• @Bright Green If you do get it warranties, consider using Suntour’s upgrade program. You can get a better fork for a pretty good deal, especially if you use the warranty as leverage. – MaplePanda Apr 14 at 0:32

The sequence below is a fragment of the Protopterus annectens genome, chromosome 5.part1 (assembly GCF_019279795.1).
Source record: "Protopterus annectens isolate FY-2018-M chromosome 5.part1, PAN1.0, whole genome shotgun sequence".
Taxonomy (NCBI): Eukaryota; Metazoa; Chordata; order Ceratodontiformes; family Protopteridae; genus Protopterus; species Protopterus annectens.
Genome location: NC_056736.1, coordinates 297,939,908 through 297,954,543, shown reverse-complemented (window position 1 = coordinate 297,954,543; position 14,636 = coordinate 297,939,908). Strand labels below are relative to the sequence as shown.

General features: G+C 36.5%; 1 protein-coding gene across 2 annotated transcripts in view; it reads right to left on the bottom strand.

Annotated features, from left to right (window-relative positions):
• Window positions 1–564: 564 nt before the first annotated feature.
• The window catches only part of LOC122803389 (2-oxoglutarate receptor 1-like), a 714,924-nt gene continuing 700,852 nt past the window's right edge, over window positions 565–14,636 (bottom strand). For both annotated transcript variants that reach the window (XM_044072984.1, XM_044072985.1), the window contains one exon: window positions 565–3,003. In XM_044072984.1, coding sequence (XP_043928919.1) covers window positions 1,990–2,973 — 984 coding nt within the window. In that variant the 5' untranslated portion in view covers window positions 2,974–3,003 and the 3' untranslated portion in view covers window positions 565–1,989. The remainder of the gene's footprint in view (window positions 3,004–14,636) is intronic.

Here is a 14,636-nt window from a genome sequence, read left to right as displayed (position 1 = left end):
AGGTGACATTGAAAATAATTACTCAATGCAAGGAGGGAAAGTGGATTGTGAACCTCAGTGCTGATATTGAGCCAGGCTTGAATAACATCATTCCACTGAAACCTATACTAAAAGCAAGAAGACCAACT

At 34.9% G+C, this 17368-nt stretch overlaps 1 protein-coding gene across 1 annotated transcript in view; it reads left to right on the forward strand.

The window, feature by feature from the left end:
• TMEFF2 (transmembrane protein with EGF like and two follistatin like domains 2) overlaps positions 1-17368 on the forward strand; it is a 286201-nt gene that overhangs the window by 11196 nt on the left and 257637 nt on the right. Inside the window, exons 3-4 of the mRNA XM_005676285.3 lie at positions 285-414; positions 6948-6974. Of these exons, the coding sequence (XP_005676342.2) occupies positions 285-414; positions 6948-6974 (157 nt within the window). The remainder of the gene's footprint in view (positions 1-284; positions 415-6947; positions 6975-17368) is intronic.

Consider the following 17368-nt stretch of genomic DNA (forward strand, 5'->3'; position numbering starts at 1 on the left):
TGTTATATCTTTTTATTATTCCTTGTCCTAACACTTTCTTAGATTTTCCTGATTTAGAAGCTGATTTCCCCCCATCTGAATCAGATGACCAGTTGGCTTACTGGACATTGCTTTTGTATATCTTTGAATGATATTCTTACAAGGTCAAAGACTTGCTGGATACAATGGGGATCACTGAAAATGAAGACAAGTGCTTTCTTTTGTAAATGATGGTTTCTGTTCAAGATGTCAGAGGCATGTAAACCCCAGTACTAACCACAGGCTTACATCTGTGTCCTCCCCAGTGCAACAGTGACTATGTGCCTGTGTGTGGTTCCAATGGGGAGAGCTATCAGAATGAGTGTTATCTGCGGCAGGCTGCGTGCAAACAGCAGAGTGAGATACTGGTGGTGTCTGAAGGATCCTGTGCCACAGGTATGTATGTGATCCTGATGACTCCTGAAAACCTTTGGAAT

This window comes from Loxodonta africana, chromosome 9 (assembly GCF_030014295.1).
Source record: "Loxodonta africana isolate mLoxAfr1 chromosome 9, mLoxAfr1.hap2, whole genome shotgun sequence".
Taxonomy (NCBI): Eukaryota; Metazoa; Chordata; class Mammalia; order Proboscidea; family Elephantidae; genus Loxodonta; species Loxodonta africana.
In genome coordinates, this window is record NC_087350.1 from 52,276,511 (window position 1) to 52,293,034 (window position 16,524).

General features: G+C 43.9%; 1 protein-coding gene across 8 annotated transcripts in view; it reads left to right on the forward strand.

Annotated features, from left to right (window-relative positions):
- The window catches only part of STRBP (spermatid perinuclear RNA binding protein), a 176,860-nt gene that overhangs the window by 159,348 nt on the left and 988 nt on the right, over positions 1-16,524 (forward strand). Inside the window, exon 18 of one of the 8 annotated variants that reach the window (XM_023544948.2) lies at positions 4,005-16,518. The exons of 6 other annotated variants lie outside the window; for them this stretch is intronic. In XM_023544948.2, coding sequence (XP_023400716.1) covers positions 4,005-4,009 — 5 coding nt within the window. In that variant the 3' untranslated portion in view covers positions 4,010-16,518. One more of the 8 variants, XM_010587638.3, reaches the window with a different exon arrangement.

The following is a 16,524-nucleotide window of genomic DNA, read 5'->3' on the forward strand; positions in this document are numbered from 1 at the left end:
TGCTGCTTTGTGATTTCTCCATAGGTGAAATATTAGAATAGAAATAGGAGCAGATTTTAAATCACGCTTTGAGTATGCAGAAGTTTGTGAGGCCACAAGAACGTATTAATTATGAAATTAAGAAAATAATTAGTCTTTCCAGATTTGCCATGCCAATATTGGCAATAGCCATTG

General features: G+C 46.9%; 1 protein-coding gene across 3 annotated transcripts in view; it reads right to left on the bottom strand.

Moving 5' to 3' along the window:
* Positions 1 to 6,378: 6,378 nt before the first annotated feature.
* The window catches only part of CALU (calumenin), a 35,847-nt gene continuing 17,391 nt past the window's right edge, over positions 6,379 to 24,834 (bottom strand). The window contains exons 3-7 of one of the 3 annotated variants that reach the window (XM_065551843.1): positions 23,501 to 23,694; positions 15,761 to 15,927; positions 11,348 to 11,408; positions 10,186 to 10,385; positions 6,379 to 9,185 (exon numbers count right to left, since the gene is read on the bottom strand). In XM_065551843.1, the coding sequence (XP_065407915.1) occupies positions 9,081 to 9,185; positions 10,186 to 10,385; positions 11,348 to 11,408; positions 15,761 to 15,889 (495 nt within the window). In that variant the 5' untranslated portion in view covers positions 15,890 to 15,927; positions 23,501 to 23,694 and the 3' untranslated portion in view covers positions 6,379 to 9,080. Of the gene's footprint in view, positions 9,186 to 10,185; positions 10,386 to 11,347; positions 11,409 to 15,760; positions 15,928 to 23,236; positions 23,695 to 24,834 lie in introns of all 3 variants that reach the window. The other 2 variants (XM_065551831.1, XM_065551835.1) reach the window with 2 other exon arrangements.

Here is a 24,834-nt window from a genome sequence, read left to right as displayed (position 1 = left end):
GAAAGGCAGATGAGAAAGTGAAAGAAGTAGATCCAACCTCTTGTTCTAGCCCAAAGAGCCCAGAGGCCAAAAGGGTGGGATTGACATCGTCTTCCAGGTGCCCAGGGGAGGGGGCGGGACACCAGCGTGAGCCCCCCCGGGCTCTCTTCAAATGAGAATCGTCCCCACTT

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I would pump your fork up to the manufacturers suggested air pressure for your riding weight. Then determine if this gives you the desired sag. Sag is the distance into your travel that your body and gear weight cause on the suspension, and is an important baseline to get correct first before any other adjustments. In an air fork, sag is a function of the air pressure and adjusting air pressure changes the sag. Your riding weight is with the gear, including backpack or hydration pack you would normally ride with. Don't worry if this stuff varies between rides, just generally be at your riding weight when setting sag. The fork will have a sag indicator o-ring usually on the left, air spring side. To set sag--which should be 25-30% of the full travel of the fork--sit on the saddle and assume your normal riding position. Leaning up on a wall or tree or have another person assist, bob up and down on the fork a few times while holding the brake. This breaks any stiction present. Back to your riding position and take a minute for the suspension to settle in. Carefully slide the sag indicator o ring down the stanchion until it touches the seal. Now you must carefully dismount the bike while being careful to not activate the suspension which will cause the sag measurement to be inaccurate. A bucket or step ladder placed beside the bike helps to be able to get off the bike. When you're off the bike measure the distance between the indicator ring and the oil seal. For 100mm travel forks it should be 25-30mm. For 120mm travel forks the measurement is 30-35mm. If your travel is different, simply multiply the the forks total travel by 25% then 30% to obtain the suggested sag measurement range. To adjust the amount of sag you need to adjust your air pressure. If you are getting under 25% sag, you'll need to decrease air pressure in 5 psi increments until you achieve 25-30%. Air pressure is adjusted with a special high pressure shock pump attached to the schraeder valve on the top of the left fork leg. (Left/right is defined from the rider's perspective in the saddle). To remove air, attach pump and use the microadjust button). If the sag measurement is too high--over 30% of travel--air should be added to the air spring, also in 5-10 psi increments. I usually leave my pump attached to the schraeder valve while I set my sag. This is for convenience and that I kind of know what numbers I'm shooting for. Some might think it will lead to inaccuracy since there is an additional air volume held within the pump and hose. However the pressure reading is that volume of air in the fork and when you disconnect the hose air remains inside the fork and what you hear is air escaping from the hose and pump. You do need to be off the bike to determine the proper pressure reading, then remount to set sag.